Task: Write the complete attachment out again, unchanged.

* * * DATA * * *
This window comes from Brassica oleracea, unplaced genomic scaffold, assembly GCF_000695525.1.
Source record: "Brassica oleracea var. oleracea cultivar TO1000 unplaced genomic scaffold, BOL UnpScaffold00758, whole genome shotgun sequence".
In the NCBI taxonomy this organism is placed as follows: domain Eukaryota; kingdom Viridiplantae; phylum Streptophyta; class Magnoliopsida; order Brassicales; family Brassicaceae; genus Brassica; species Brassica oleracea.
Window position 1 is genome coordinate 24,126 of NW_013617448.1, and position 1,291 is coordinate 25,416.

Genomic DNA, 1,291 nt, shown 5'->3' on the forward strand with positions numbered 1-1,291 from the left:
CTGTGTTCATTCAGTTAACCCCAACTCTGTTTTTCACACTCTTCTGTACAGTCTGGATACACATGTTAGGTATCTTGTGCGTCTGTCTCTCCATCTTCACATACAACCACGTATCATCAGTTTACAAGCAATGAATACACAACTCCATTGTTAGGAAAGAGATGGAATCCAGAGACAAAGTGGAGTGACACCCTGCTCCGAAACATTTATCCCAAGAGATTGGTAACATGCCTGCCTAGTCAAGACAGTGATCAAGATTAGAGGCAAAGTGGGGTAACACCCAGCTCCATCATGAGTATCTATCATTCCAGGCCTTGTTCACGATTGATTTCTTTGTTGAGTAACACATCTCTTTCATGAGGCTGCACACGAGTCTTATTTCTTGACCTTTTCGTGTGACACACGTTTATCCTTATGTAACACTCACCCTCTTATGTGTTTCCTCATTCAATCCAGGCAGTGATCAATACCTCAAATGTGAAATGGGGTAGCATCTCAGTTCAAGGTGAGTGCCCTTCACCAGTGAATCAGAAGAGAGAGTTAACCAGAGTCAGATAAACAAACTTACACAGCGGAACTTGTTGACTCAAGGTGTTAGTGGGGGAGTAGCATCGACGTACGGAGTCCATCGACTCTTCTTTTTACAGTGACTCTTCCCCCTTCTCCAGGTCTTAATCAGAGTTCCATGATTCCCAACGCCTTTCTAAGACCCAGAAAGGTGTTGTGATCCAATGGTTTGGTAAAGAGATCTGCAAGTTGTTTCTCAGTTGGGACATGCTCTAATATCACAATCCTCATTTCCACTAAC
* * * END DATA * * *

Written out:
This window comes from Brassica oleracea, unplaced genomic scaffold, assembly GCF_000695525.1.
Source record: "Brassica oleracea var. oleracea cultivar TO1000 unplaced genomic scaffold, BOL UnpScaffold00758, whole genome shotgun sequence".
In the NCBI taxonomy this organism is placed as follows: domain Eukaryota; kingdom Viridiplantae; phylum Streptophyta; class Magnoliopsida; order Brassicales; family Brassicaceae; genus Brassica; species Brassica oleracea.
Window position 1 is genome coordinate 24,126 of NW_013617448.1, and position 1,291 is coordinate 25,416.

Genomic DNA, 1,291 nt, shown 5'->3' on the forward strand with positions numbered 1-1,291 from the left:
CTGTGTTCATTCAGTTAACCCCAACTCTGTTTTTCACACTCTTCTGTACAGTCTGGATACACATGTTAGGTATCTTGTGCGTCTGTCTCTCCATCTTCACATACAACCACGTATCATCAGTTTACAAGCAATGAATACACAACTCCATTGTTAGGAAAGAGATGGAATCCAGAGACAAAGTGGAGTGACACCCTGCTCCGAAACATTTATCCCAAGAGATTGGTAACATGCCTGCCTAGTCAAGACAGTGATCAAGATTAGAGGCAAAGTGGGGTAACACCCAGCTCCATCATGAGTATCTATCATTCCAGGCCTTGTTCACGATTGATTTCTTTGTTGAGTAACACATCTCTTTCATGAGGCTGCACACGAGTCTTATTTCTTGACCTTTTCGTGTGACACACGTTTATCCTTATGTAACACTCACCCTCTTATGTGTTTCCTCATTCAATCCAGGCAGTGATCAATACCTCAAATGTGAAATGGGGTAGCATCTCAGTTCAAGGTGAGTGCCCTTCACCAGTGAATCAGAAGAGAGAGTTAACCAGAGTCAGATAAACAAACTTACACAGCGGAACTTGTTGACTCAAGGTGTTAGTGGGGGAGTAGCATCGACGTACGGAGTCCATCGACTCTTCTTTTTACAGTGACTCTTCCCCCTTCTCCAGGTCTTAATCAGAGTTCCATGATTCCCAACGCCTTTCTAAGACCCAGAAAGGTGTTGTGATCCAATGGTTTGGTAAAGAGATCTGCAAGTTGTTTCTCAGTTGGGACATGCTCTAATATCACAATCCTCATTTCCACTAAC